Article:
Gold Supporting Member
Messages
3,836
...you'll need to mount those Duo Sonics to a guard of some kind. So then you've got that dogear P-90, mounts straight to the wood, so you'd need a cutout in the guard for that. So thats already a pretty complicated pickguard to cut.

... IMO that makes your best move just two Duo Sonics.
I actually have three DuoSonic pickups wired to go in a Strat, so that may be my best choice.

Fullerton, I think you're putting the cart before the horse. Forget about the pickups until you're sure that you can get the neck, body and bridge position together so that it can intonate properly. Assemble those things to see if it plays properly, and then think of the rest, afterwards. Otherwise, you might be wasting time and energy.
Really makes sense. I've learned that the original Vox (by Eko) had a 25 inch scale, the Fender neck has a 25.5 inch scale, but is physically short. If I'm thinking of it correctly, both the longer scale and the shorter neck push the bridge away from the neck.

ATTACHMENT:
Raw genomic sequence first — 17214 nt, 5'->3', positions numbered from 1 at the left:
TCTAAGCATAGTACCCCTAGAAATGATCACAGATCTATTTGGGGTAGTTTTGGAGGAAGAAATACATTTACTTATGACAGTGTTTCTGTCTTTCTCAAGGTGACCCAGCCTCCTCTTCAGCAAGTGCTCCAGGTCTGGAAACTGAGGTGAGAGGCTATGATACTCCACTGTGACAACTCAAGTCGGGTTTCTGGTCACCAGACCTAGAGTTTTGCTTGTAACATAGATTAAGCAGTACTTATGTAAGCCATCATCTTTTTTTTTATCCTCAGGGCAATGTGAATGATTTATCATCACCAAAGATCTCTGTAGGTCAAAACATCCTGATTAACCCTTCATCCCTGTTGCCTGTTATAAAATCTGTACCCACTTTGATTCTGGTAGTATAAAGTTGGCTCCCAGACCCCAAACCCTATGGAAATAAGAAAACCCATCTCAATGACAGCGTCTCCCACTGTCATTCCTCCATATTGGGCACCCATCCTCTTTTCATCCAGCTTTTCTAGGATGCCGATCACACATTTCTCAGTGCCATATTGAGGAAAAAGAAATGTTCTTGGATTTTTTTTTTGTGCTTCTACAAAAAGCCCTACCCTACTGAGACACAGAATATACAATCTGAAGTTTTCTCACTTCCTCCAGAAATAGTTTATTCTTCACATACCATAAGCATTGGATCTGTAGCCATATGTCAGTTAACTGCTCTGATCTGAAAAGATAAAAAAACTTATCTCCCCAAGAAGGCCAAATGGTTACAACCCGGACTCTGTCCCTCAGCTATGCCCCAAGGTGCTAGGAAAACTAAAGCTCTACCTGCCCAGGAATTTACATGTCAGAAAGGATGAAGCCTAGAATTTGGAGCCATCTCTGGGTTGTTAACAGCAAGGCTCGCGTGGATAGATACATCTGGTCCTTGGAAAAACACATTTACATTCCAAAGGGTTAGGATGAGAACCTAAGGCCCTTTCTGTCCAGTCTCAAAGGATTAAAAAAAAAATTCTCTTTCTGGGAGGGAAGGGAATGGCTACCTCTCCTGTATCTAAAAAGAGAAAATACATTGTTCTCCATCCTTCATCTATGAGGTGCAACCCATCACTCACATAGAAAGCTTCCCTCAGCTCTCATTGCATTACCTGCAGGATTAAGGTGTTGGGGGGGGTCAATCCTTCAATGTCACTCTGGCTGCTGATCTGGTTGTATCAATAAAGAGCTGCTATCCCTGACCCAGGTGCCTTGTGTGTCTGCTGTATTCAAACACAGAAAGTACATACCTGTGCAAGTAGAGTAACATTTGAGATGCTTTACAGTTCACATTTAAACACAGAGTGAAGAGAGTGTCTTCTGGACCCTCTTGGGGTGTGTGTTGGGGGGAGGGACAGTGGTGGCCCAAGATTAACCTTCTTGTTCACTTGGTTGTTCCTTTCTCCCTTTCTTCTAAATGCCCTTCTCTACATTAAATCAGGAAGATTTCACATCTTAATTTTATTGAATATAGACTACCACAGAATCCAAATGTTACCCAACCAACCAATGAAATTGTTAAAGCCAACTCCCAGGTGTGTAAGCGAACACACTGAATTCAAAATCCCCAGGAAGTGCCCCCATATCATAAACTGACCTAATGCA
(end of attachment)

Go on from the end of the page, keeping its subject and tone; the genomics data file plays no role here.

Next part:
You should only worry about the magnetic pull against the strings , something that can be easily solved by adjusting the pickup height
Thanks, that's helpful, too.
 

dewey decibel

Member
Messages
10,914
Really makes sense. I've learned that the original Vox (by Eko) had a 25 inch scale, the Fender neck has a 25.5 inch scale, but is physically short. If I'm thinking of it correctly, both the longer scale and the shorter neck push the bridge away from the neck.
You better double check the scale length on that neck. Only reason it would be shorter than a standard neck is if it has less frets, otherwise it's a different scale length. Easy enough thing to do- measure from the nut to the 12th fret, then double that and you have your scale length.

If that neck is indeed 25 1/2" then you might not have to relocate the bridge, depending on how adjustable it is. But as mentioned already I'd be more worried about things like the neck angle, which you're only going to know if you have a problem once the bridge is mounted and everything is strung up. Being a bolt on you do have some room for adjustments, but there's only so much you can do.